Decarbonising Britain won't work: study
Pious targets don't butter no parsnips
The UK's climate act is "all but certain to fail" and alternative approaches should be considered, according to a new study. The act commits the UK to cut its CO2 emissions by a third in just 13 years, and by 80 per cent by 2050.
Roger Pielke Jr is a professor at the Cooperative Institute for Research in Environmental Sciences and a visiting professor at University of Oxford's Said Business School who has accepted the case for cutting carbon emissions. However, in a new journal article he says the Act is unrealistic, setting symbolic and therefore meaningless targets instead of practical policy.
A projected UK population of 82 million by 2050 would produce 80 per cent more than the CC Act's target. Assuming modest growth of 1.3 per cent over the period, the goal becomes even more unrealistic. [*]
"This level of growth would add another 440 Mt of carbon dioxide to the 2050 total, for a total of about 1,200 Mt - ten times the 2050 target. And in 2022 this rate of growth would add about another 135 Mt of carbon dioxide emissions, for a total of 738 Mt, approaching twice the 2022 target." Pielke writes.
Pielke criticises the great and the good who served on the Climate Change Committee, which advised Parliament and effectively "wrote" the act, for not doing the sums.
Rapid "decarbonisation" is possible, but not as rapidly as the Act demands. For example, the UK's emissions measured in equivalent economic output (in tonnes of CO2 per $1k of GDP) fell from 0.85 tonnes of CO2 to around 0.42 tonnes in 2007 - largely due to the closure of most coal mining. That's around the global average, and the lowest figure out of five major economies, including China, the USA, Germany and Japan. However, two to three times that rate will need to be sustained in the years through to 2050, if the pledge is to be kept.
"There is no recent precedent among developed countries with large economies for the sustained rapid rates of decarbonisation implied by the Climate Change Act. Such rates necessarily must be several times greater than observed in the UK in recent decades, and based on different contributors as the sectoral shift away from manufacturing has its limits."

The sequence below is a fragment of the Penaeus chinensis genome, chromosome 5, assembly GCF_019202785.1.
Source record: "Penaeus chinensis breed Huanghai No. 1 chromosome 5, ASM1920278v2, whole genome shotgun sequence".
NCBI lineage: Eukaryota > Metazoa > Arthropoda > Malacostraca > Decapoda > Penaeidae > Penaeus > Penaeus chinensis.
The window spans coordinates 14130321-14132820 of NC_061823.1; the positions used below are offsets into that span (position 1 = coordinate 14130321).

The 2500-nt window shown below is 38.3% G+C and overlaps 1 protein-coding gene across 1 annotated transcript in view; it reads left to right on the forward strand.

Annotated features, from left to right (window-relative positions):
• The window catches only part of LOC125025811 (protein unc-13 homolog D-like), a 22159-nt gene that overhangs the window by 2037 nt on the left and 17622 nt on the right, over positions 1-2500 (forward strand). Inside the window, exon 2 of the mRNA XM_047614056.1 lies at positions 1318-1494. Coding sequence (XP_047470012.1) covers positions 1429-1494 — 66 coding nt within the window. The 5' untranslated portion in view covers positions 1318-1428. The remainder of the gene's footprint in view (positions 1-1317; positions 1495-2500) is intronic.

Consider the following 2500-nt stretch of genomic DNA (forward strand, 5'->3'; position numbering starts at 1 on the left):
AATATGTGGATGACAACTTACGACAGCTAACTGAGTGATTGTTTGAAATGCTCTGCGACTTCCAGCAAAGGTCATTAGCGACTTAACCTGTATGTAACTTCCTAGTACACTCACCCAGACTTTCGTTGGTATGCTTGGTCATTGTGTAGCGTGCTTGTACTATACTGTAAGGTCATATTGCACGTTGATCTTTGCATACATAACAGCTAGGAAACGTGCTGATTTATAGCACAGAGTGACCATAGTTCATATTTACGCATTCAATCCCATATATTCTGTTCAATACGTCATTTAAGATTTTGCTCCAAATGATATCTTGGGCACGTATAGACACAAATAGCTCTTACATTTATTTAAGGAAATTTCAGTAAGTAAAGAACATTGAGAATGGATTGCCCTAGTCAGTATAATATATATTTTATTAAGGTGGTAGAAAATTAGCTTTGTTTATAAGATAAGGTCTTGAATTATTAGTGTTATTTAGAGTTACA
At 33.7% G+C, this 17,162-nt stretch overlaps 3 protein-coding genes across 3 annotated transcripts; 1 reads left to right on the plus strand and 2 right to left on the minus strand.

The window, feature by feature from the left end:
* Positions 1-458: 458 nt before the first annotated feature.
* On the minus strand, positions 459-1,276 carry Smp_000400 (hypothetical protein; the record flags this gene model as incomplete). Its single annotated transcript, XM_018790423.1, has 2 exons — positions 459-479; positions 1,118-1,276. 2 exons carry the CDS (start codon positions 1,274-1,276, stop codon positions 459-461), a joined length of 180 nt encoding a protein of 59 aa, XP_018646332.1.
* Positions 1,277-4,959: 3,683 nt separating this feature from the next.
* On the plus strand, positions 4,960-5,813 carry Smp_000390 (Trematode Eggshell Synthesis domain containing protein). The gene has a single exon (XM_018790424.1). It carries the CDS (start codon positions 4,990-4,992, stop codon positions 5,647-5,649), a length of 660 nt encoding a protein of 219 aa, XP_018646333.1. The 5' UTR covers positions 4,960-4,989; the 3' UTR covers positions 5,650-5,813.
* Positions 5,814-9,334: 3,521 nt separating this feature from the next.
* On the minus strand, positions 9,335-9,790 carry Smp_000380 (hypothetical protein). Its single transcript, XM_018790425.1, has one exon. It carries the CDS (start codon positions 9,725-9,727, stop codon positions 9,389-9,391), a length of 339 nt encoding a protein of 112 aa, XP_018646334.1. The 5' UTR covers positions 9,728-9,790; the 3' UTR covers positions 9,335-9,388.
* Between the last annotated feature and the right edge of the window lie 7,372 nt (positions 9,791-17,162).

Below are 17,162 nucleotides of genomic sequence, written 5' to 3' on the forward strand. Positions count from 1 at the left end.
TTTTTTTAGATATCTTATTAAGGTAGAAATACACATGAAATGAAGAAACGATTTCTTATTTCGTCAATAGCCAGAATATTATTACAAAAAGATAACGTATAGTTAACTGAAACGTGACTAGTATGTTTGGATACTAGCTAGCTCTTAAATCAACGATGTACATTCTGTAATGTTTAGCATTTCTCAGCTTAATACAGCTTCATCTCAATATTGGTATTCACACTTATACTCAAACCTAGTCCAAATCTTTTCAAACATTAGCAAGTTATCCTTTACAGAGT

With its reliance on nuclear power, France has a lower figure of 0.30 tonnes per $1,000/GDP - but Pielke points out it took 20 years to fall from present UK levels to where it is now. Pielke has suggested 30 new nuclear power stations by 2015 would achieve the goal.
How was the figure of 80 per cent agreed? You may recall the Government proposed 60 per cent, but political grandstanding by the Liberal Democrats and Conservatives - each keen to be seen to be Greener Than Thou - forced the government to raise the target.
As we noted at the time, the unrealistic target was criticised by Greenpeace member and Labour MP Rob Marris, "The public will ask 'why should we bother doing anything at all?", he noted.
The Commons passed the legislation by 463 votes to 3, and with similar unanimity in the upper chamber, where former Chancellor Lord Lawson called it "the most absurd Bill that this House and Parliament as a whole has ever had to examine."
The Sir Humphreys are clearly sensitive about the impact of the legislation. A recalculation of the costs and benefits saw £1bn shaved off the cost of the Act recently, in a written answer left in the Commons library without any announcement. ®
You may be wondering why, if more people means greater emissions, Pielke doesn't advocate population control in the UK - the solution favoured by vole stranglers, bedroom Strangelove fantasists, and our upper crust ecologists. He doesn't address that here, but did in a talk at Aston University last year, Ben Pile reported here. It's because population reductions take too long to have any meaningful effect on CO2 emissions. So there.
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